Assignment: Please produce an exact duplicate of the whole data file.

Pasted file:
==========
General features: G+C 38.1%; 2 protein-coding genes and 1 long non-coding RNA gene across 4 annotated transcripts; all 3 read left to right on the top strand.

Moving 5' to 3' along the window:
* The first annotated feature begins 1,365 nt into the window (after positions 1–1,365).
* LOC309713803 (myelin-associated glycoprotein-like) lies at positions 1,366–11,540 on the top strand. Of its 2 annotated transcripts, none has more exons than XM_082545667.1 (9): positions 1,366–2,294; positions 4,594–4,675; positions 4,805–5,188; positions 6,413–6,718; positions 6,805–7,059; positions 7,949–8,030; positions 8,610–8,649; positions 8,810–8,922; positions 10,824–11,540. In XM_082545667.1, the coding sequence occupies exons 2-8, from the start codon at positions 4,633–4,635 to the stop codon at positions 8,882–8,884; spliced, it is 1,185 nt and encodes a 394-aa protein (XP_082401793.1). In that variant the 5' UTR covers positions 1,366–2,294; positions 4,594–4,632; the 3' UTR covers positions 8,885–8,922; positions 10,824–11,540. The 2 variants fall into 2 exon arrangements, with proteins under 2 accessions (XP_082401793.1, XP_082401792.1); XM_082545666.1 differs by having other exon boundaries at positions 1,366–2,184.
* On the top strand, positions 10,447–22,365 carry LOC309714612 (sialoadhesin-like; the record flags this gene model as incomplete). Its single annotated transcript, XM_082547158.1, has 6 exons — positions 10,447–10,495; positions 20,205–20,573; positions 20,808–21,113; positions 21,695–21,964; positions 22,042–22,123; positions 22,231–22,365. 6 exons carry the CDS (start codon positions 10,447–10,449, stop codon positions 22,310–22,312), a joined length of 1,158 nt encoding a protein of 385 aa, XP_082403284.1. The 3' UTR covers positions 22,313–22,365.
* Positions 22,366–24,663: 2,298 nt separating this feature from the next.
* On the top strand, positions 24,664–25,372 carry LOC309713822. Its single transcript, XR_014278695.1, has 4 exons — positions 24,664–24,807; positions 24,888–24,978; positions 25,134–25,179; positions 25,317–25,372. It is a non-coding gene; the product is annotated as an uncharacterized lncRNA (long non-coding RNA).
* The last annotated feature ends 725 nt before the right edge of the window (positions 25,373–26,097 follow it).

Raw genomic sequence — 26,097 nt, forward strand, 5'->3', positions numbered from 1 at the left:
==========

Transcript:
General features: G+C 38.1%; 2 protein-coding genes and 1 long non-coding RNA gene across 4 annotated transcripts; all 3 read left to right on the top strand.

Moving 5' to 3' along the window:
* The first annotated feature begins 1,365 nt into the window (after positions 1–1,365).
* LOC309713803 (myelin-associated glycoprotein-like) lies at positions 1,366–11,540 on the top strand. Of its 2 annotated transcripts, none has more exons than XM_082545667.1 (9): positions 1,366–2,294; positions 4,594–4,675; positions 4,805–5,188; positions 6,413–6,718; positions 6,805–7,059; positions 7,949–8,030; positions 8,610–8,649; positions 8,810–8,922; positions 10,824–11,540. In XM_082545667.1, the coding sequence occupies exons 2-8, from the start codon at positions 4,633–4,635 to the stop codon at positions 8,882–8,884; spliced, it is 1,185 nt and encodes a 394-aa protein (XP_082401793.1). In that variant the 5' UTR covers positions 1,366–2,294; positions 4,594–4,632; the 3' UTR covers positions 8,885–8,922; positions 10,824–11,540. The 2 variants fall into 2 exon arrangements, with proteins under 2 accessions (XP_082401793.1, XP_082401792.1); XM_082545666.1 differs by having other exon boundaries at positions 1,366–2,184.
* On the top strand, positions 10,447–22,365 carry LOC309714612 (sialoadhesin-like; the record flags this gene model as incomplete). Its single annotated transcript, XM_082547158.1, has 6 exons — positions 10,447–10,495; positions 20,205–20,573; positions 20,808–21,113; positions 21,695–21,964; positions 22,042–22,123; positions 22,231–22,365. 6 exons carry the CDS (start codon positions 10,447–10,449, stop codon positions 22,310–22,312), a joined length of 1,158 nt encoding a protein of 385 aa, XP_082403284.1. The 3' UTR covers positions 22,313–22,365.
* Positions 22,366–24,663: 2,298 nt separating this feature from the next.
* On the top strand, positions 24,664–25,372 carry LOC309713822. Its single transcript, XR_014278695.1, has 4 exons — positions 24,664–24,807; positions 24,888–24,978; positions 25,134–25,179; positions 25,317–25,372. It is a non-coding gene; the product is annotated as an uncharacterized lncRNA (long non-coding RNA).
* The last annotated feature ends 725 nt before the right edge of the window (positions 25,373–26,097 follow it).

Raw genomic sequence — 26,097 nt, forward strand, 5'->3', positions numbered from 1 at the left: